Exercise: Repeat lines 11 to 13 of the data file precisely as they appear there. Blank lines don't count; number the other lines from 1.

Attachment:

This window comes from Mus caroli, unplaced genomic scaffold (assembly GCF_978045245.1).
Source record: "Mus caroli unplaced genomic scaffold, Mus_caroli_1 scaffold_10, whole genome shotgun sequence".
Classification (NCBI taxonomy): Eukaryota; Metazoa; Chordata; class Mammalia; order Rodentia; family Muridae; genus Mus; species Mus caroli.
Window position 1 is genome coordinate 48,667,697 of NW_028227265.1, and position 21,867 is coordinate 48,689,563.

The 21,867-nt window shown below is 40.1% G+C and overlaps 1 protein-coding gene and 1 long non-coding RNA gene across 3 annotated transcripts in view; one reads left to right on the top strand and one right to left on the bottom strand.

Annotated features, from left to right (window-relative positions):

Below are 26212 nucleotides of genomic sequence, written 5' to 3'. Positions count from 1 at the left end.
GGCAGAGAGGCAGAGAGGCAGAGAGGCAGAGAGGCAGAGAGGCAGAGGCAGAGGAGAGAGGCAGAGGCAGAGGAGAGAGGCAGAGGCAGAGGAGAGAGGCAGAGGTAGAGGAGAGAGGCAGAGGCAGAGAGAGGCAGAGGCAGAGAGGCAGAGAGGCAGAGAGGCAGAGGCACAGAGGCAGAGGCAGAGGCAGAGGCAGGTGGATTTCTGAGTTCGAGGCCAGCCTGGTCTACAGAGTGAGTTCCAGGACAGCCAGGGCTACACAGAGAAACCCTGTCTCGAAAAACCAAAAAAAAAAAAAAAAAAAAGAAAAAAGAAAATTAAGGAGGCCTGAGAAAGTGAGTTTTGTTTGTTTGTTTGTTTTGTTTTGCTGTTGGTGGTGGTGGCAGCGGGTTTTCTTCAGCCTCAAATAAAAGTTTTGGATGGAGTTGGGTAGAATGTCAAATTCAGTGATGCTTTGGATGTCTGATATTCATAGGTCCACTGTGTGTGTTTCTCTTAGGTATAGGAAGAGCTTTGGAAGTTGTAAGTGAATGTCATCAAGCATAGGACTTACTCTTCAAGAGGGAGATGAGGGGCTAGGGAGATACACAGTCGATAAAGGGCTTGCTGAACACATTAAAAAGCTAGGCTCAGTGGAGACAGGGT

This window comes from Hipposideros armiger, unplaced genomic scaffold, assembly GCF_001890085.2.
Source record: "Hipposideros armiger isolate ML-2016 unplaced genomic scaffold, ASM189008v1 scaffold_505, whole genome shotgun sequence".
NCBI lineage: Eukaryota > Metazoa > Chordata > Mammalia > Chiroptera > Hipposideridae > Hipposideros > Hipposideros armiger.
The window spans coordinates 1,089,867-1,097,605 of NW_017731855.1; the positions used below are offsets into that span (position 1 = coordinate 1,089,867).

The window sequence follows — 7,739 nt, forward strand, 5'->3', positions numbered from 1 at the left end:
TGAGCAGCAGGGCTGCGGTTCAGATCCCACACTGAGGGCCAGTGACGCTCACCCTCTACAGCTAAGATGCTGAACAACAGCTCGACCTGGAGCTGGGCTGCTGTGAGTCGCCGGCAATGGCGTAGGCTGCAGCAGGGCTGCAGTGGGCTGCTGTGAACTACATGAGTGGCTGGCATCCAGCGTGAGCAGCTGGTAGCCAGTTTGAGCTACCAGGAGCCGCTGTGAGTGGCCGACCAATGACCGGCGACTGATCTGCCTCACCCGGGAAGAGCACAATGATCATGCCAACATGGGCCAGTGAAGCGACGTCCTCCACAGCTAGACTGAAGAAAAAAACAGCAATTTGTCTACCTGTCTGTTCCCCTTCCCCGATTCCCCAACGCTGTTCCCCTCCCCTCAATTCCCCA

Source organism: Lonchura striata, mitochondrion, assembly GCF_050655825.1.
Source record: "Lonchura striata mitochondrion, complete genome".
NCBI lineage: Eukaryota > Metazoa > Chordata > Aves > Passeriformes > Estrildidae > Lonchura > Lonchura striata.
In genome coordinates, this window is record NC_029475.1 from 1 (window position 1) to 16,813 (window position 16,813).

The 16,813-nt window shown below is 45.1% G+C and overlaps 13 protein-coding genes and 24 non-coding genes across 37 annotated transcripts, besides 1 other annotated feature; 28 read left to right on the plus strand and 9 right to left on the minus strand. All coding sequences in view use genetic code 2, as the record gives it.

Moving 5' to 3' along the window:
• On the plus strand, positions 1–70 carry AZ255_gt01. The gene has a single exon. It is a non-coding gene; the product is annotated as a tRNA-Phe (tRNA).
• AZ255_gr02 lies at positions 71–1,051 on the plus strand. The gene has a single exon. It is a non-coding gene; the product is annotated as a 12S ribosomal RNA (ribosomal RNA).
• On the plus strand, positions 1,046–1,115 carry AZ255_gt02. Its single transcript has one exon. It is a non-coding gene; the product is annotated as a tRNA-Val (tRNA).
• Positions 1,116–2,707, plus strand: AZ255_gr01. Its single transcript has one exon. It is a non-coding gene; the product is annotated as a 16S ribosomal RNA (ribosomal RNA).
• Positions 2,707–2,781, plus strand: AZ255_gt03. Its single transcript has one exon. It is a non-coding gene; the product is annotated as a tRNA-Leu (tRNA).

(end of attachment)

NCBI lineage: Eukaryota > Metazoa > Chordata > Mammalia > Chiroptera > Hipposideridae > Hipposideros > Hipposideros armiger.
The window spans coordinates 1,089,867-1,097,605 of NW_017731855.1; the positions used below are offsets into that span (position 1 = coordinate 1,089,867).

The window sequence follows — 7,739 nt, forward strand, 5'->3', positions numbered from 1 at the left end: